Download Opera Glossary
A capella. [ah kah-peh-lah] (Italian) Literally, “in the chapel.” Choral music sung without instrumental accompaniment.
Act. One of the main divisions of a drama, opera or ballet, usually completing a part of the action and often having a climax of its own.
Adagio/Adagietto. [ah-dah-jee-oh; ah dah-jee-eh-toh] (Italian) “Slowly.” Indicates a slow tempo. Adagietto is also a slow tempo, but not as slow as adagio.
Allegro/Allegretto. [ah-lay-groh; ah-lay-greh-toh] (Italian) “Merry,” “cheerful.” Indicates a fast tempo. Allegretto is slightly slower than allegro and implies a lighter style.
Andante/Andantino. [ahn-dahn-tay; ahn-dahn-tee-noh] (Italian) From the verb andare, “to walk.” Implies a moderate, “walking” tempo. Similarly, andantino (the diminutive of andante) could imply a tempo either faster or slower than andante.
Aria. [ah-ree-ah] A song sung by one person. In Italian, aria means “air,” “style,” “manner.” The aria had a central place in early opera and throughout operatic history, arias have been used to highlight an emotional state of mind and accentuate the main characters.
Baritone. The most common category of the male voice; lower than a tenor, but higher than a bass. Baritones were more commonly used in during the Romantic opera era.
Bass. The lowest male voice. Many bass roles are associated with characters of authority or comedy.
Brava. “Well done” in Italian. Audiences say this to a female artist to express their appreciation.
Bravo. “Well done” in Italian. Audiences say this to a male artist to express their appreciation.
Bravi. “Well done” in Italian. Audiences say this a group of performers to express their appreciation.
Buffa. Exaggerated comedic opera. From the Latin bufo meaning toad and from the Italian Buffone, which were inflated gloves that actors used to exchange comic blows on the stage.
Chorus. A group of singers usually divided into sections based on vocal range. The chorus was originally an ancient Greek practice of underscoring portions of the drama through music. The chorus is often used for crowd scenes and to play minor characters.
Composer. The person who writes the vocal and/or orchestral music (score).
Conductor. The person in charge of all the musical aspects of an opera; both orchestrally and vocally.
Costumes. The clothing worn on stage by the performers. Costumes can be used to reflect the personality of a character, the historical time period, country of origin or social ranking.
Designers. The people who create the sets, costumes, make-up, wigs and lighting for the opera performance.
Dynamics. The degrees of volume (loudness and softness) in music. Also the words, abbreviations, and symbols used to indicate degrees of volume. Piano (soft) and forte (loud) are most common.
Duet. Two people singing together.
Finale. The ending segment of an act or scene.
Harmony. Harmony is the chordal or vertical structure of a piece of music, as opposed to melody (and polyphony, or multiple melodies) which represents the horizontal structure. The succession of chords in a given piece is referred to as a chord progression.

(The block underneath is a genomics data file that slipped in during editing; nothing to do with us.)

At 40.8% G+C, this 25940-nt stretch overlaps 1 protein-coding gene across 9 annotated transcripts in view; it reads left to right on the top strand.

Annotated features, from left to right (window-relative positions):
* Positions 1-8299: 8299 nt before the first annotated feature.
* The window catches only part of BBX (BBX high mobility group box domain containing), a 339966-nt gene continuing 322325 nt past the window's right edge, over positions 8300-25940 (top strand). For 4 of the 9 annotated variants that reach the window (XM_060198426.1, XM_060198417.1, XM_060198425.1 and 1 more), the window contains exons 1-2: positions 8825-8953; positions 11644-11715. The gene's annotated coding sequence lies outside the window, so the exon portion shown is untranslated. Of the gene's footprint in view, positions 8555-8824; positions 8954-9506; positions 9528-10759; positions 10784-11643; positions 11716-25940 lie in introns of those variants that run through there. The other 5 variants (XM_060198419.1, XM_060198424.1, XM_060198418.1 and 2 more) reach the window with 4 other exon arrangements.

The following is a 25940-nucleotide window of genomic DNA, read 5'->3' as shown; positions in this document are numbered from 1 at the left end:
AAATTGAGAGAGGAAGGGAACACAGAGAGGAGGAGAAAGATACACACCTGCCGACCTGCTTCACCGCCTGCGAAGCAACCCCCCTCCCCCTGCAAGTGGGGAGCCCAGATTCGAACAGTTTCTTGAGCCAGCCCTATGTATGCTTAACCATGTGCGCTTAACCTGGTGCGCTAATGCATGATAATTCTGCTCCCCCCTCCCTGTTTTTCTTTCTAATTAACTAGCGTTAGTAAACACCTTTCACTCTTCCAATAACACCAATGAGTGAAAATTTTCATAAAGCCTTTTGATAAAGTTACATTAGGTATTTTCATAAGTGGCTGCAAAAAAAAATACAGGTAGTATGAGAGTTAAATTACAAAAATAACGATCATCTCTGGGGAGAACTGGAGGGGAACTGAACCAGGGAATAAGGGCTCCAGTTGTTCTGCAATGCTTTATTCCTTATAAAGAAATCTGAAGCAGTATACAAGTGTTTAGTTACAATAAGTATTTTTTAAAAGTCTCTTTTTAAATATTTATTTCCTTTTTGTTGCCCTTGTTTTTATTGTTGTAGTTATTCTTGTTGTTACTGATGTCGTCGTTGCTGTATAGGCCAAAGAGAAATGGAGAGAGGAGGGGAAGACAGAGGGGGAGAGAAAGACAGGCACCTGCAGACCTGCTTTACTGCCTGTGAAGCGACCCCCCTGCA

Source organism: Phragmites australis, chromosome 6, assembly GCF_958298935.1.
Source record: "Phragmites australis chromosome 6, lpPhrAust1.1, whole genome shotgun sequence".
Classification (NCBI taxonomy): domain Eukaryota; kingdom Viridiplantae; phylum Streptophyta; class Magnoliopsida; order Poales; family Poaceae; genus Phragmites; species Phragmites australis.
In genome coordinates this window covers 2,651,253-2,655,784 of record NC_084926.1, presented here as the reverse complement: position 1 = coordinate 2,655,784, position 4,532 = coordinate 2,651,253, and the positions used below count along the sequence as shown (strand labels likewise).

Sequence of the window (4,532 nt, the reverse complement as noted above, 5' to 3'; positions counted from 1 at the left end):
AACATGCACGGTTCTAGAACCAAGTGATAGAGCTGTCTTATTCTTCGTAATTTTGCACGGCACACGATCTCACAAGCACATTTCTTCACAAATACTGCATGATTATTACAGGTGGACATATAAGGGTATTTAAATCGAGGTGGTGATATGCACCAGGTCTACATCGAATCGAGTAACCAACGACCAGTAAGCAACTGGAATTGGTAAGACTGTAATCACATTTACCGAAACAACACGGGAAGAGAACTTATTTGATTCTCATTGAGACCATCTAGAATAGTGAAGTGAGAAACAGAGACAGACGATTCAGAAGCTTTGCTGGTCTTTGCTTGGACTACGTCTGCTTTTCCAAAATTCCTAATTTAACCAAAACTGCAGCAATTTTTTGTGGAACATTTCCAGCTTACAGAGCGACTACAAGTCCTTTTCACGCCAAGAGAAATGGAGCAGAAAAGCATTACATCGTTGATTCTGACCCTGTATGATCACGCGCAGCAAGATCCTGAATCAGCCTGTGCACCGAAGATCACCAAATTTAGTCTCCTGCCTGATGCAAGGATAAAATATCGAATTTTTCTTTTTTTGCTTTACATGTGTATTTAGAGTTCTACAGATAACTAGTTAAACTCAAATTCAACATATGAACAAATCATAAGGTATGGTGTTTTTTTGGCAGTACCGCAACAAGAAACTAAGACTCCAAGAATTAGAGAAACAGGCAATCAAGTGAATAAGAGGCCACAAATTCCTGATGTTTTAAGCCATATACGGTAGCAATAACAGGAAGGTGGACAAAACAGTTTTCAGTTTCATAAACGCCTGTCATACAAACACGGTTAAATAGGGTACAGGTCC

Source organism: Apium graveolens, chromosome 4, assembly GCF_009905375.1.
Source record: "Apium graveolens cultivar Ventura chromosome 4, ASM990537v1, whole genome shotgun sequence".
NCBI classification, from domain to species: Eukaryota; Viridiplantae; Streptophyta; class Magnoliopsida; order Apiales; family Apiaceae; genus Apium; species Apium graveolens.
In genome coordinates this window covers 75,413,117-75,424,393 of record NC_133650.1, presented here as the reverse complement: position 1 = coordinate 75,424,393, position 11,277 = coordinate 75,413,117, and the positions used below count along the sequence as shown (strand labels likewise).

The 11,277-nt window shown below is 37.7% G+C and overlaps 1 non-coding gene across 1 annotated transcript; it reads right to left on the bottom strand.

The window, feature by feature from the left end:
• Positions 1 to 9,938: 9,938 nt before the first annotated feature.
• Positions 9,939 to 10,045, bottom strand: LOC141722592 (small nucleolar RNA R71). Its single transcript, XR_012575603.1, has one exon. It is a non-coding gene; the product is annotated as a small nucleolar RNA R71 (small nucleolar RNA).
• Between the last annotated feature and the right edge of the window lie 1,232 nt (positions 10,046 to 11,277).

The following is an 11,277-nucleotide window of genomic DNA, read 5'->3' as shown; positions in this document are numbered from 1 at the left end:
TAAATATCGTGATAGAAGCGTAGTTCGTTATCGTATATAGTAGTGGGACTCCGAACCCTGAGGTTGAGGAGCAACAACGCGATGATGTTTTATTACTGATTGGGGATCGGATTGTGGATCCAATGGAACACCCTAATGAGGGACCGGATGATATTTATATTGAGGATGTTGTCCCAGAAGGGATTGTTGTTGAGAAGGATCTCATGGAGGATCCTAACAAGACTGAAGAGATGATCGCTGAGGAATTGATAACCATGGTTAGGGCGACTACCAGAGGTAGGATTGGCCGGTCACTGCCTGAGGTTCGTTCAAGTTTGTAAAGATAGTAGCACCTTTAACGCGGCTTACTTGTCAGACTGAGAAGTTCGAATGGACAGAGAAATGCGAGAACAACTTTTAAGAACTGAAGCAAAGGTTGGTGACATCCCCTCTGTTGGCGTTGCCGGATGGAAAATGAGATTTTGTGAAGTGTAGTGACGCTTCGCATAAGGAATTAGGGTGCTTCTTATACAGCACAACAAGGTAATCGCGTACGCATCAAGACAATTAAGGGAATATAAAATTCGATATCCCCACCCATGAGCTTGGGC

Leitmotif. A theme or other musical idea the represents or symbolizes a person, object, place, idea, state of mind, supernatural force or some other ingredient in a dramatic work. An idea used widely throughout German opera, though associated with Richard Wagner in most of his operas.
Librettist. The person who writes the text (words) of the opera.
Libretto. [lih-breh-toh] The text of the opera. In Italian, it means “little book.”
Lyrics. Words of an opera or of a song.
Musical. A staged story similar to opera, though most of the dialogue is spoken.
Opera. A staged musical work in which some or all of the parts are sung. In Italian, the word “opera” means a work which is derived as the plural of the Latin opus. Opera is a union of music, drama and spectacle.
Orchestra. A group of musicians led by the conductor who accompany the singers.
Orchestra Pit. A sunken area in front of the stage where the orchestra sits.
Overture. An orchestral introduction played before the action begins. The overture is often used to set the mood of the opera. Many composers used the overture to introduce themes or arias within the opera and sometimes the overture became more well known than the opera itself.
Pants Role. A young male character who is sung by a woman, usually a mezzo-soprano, meant to imitate the sound of a boy whose voice has not yet changed.
Props. The visual elements of a scene other than the set. Furniture is called “set props” and smaller items (anything held by the performer) are called “hand props.”
Quartet. Four people singing together.
Recitative. Dialogue which is “sing-speak.” The recitative helps get through a lot of text quickly and moves the action along. Often precedes an aria or ensemble.
Set. The visual background on stage. The set shows the location of the action.
Soprano. The highest female voice. The soprano is commonly the lead female character.
Tempo. The speed of the music.
Tenor. The highest natural male voice. Often the lead male character within the opera.
Trio. Three people singing together.